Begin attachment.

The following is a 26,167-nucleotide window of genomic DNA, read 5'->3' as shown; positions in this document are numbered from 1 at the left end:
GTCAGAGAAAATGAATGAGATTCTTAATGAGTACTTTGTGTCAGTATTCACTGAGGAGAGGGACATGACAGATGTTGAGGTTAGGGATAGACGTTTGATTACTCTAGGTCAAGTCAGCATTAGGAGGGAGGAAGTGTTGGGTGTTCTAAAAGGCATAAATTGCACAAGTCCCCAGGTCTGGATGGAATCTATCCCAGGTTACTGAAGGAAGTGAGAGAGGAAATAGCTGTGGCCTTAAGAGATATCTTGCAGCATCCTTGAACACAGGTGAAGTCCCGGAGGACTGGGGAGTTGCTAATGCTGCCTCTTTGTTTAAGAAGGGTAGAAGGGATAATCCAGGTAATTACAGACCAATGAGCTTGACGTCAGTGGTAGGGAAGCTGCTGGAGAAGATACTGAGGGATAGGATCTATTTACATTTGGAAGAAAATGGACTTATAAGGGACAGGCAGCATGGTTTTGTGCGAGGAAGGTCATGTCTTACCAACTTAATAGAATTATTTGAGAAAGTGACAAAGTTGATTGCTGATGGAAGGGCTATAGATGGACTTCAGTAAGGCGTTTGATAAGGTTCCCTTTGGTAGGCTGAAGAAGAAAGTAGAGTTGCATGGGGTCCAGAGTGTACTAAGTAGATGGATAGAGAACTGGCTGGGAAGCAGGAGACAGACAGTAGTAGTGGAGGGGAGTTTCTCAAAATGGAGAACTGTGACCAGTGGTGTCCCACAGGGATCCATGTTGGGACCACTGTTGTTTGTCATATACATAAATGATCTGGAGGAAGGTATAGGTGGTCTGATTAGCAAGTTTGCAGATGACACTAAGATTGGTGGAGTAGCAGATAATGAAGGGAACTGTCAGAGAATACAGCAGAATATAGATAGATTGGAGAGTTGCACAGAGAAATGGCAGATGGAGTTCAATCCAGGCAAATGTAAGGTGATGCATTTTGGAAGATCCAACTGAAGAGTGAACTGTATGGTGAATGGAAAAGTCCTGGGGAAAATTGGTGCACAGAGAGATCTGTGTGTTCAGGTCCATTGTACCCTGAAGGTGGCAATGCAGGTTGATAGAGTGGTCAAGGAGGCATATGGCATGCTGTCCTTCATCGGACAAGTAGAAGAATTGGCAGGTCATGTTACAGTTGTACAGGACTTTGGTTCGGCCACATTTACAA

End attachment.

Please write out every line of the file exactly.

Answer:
The following is a 26,167-nucleotide window of genomic DNA, read 5'->3' as shown; positions in this document are numbered from 1 at the left end:
GTCAGAGAAAATGAATGAGATTCTTAATGAGTACTTTGTGTCAGTATTCACTGAGGAGAGGGACATGACAGATGTTGAGGTTAGGGATAGACGTTTGATTACTCTAGGTCAAGTCAGCATTAGGAGGGAGGAAGTGTTGGGTGTTCTAAAAGGCATAAATTGCACAAGTCCCCAGGTCTGGATGGAATCTATCCCAGGTTACTGAAGGAAGTGAGAGAGGAAATAGCTGTGGCCTTAAGAGATATCTTGCAGCATCCTTGAACACAGGTGAAGTCCCGGAGGACTGGGGAGTTGCTAATGCTGCCTCTTTGTTTAAGAAGGGTAGAAGGGATAATCCAGGTAATTACAGACCAATGAGCTTGACGTCAGTGGTAGGGAAGCTGCTGGAGAAGATACTGAGGGATAGGATCTATTTACATTTGGAAGAAAATGGACTTATAAGGGACAGGCAGCATGGTTTTGTGCGAGGAAGGTCATGTCTTACCAACTTAATAGAATTATTTGAGAAAGTGACAAAGTTGATTGCTGATGGAAGGGCTATAGATGGACTTCAGTAAGGCGTTTGATAAGGTTCCCTTTGGTAGGCTGAAGAAGAAAGTAGAGTTGCATGGGGTCCAGAGTGTACTAAGTAGATGGATAGAGAACTGGCTGGGAAGCAGGAGACAGACAGTAGTAGTGGAGGGGAGTTTCTCAAAATGGAGAACTGTGACCAGTGGTGTCCCACAGGGATCCATGTTGGGACCACTGTTGTTTGTCATATACATAAATGATCTGGAGGAAGGTATAGGTGGTCTGATTAGCAAGTTTGCAGATGACACTAAGATTGGTGGAGTAGCAGATAATGAAGGGAACTGTCAGAGAATACAGCAGAATATAGATAGATTGGAGAGTTGCACAGAGAAATGGCAGATGGAGTTCAATCCAGGCAAATGTAAGGTGATGCATTTTGGAAGATCCAACTGAAGAGTGAACTGTATGGTGAATGGAAAAGTCCTGGGGAAAATTGGTGCACAGAGAGATCTGTGTGTTCAGGTCCATTGTACCCTGAAGGTGGCAATGCAGGTTGATAGAGTGGTCAAGGAGGCATATGGCATGCTGTCCTTCATCGGACAAGTAGAAGAATTGGCAGGTCATGTTACAGTTGTACAGGACTTTGGTTCGGCCACATTTACAA